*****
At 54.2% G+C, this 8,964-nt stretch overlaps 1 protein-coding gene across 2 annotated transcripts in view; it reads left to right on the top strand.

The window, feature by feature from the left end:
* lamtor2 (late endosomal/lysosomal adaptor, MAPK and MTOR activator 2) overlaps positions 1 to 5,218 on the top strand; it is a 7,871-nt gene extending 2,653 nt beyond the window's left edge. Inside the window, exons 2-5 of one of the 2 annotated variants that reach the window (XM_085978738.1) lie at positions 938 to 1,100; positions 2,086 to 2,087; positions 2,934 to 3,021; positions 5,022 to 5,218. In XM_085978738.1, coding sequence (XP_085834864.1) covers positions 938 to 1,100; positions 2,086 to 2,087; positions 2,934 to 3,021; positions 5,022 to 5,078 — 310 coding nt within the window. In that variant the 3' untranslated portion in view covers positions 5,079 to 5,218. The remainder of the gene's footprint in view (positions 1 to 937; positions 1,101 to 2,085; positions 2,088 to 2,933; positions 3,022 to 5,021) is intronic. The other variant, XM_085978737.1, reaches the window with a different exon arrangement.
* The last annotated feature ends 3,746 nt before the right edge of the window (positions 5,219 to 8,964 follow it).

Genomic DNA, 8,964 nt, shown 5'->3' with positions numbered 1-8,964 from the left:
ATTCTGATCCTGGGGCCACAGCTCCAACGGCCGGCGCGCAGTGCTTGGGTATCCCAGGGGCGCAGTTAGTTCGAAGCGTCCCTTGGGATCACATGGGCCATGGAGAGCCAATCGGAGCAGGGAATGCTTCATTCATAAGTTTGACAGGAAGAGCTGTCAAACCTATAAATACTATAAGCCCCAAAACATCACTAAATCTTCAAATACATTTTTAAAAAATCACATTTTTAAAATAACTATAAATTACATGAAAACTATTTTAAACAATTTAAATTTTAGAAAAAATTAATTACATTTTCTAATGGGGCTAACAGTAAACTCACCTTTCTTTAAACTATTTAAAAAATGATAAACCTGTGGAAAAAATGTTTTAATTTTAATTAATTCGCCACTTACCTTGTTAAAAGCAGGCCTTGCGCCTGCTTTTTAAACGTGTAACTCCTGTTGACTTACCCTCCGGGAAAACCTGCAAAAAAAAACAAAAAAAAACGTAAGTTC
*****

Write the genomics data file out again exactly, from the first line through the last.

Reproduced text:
At 54.2% G+C, this 8,964-nt stretch overlaps 1 protein-coding gene across 2 annotated transcripts in view; it reads left to right on the top strand.

The window, feature by feature from the left end:
* lamtor2 (late endosomal/lysosomal adaptor, MAPK and MTOR activator 2) overlaps positions 1 to 5,218 on the top strand; it is a 7,871-nt gene extending 2,653 nt beyond the window's left edge. Inside the window, exons 2-5 of one of the 2 annotated variants that reach the window (XM_085978738.1) lie at positions 938 to 1,100; positions 2,086 to 2,087; positions 2,934 to 3,021; positions 5,022 to 5,218. In XM_085978738.1, coding sequence (XP_085834864.1) covers positions 938 to 1,100; positions 2,086 to 2,087; positions 2,934 to 3,021; positions 5,022 to 5,078 — 310 coding nt within the window. In that variant the 3' untranslated portion in view covers positions 5,079 to 5,218. The remainder of the gene's footprint in view (positions 1 to 937; positions 1,101 to 2,085; positions 2,088 to 2,933; positions 3,022 to 5,021) is intronic. The other variant, XM_085978737.1, reaches the window with a different exon arrangement.
* The last annotated feature ends 3,746 nt before the right edge of the window (positions 5,219 to 8,964 follow it).

Genomic DNA, 8,964 nt, shown 5'->3' with positions numbered 1-8,964 from the left:
ATTCTGATCCTGGGGCCACAGCTCCAACGGCCGGCGCGCAGTGCTTGGGTATCCCAGGGGCGCAGTTAGTTCGAAGCGTCCCTTGGGATCACATGGGCCATGGAGAGCCAATCGGAGCAGGGAATGCTTCATTCATAAGTTTGACAGGAAGAGCTGTCAAACCTATAAATACTATAAGCCCCAAAACATCACTAAATCTTCAAATACATTTTTAAAAAATCACATTTTTAAAATAACTATAAATTACATGAAAACTATTTTAAACAATTTAAATTTTAGAAAAAATTAATTACATTTTCTAATGGGGCTAACAGTAAACTCACCTTTCTTTAAACTATTTAAAAAATGATAAACCTGTGGAAAAAATGTTTTAATTTTAATTAATTCGCCACTTACCTTGTTAAAAGCAGGCCTTGCGCCTGCTTTTTAAACGTGTAACTCCTGTTGACTTACCCTCCGGGAAAACCTGCAAAAAAAAACAAAAAAAAACGTAAGTTC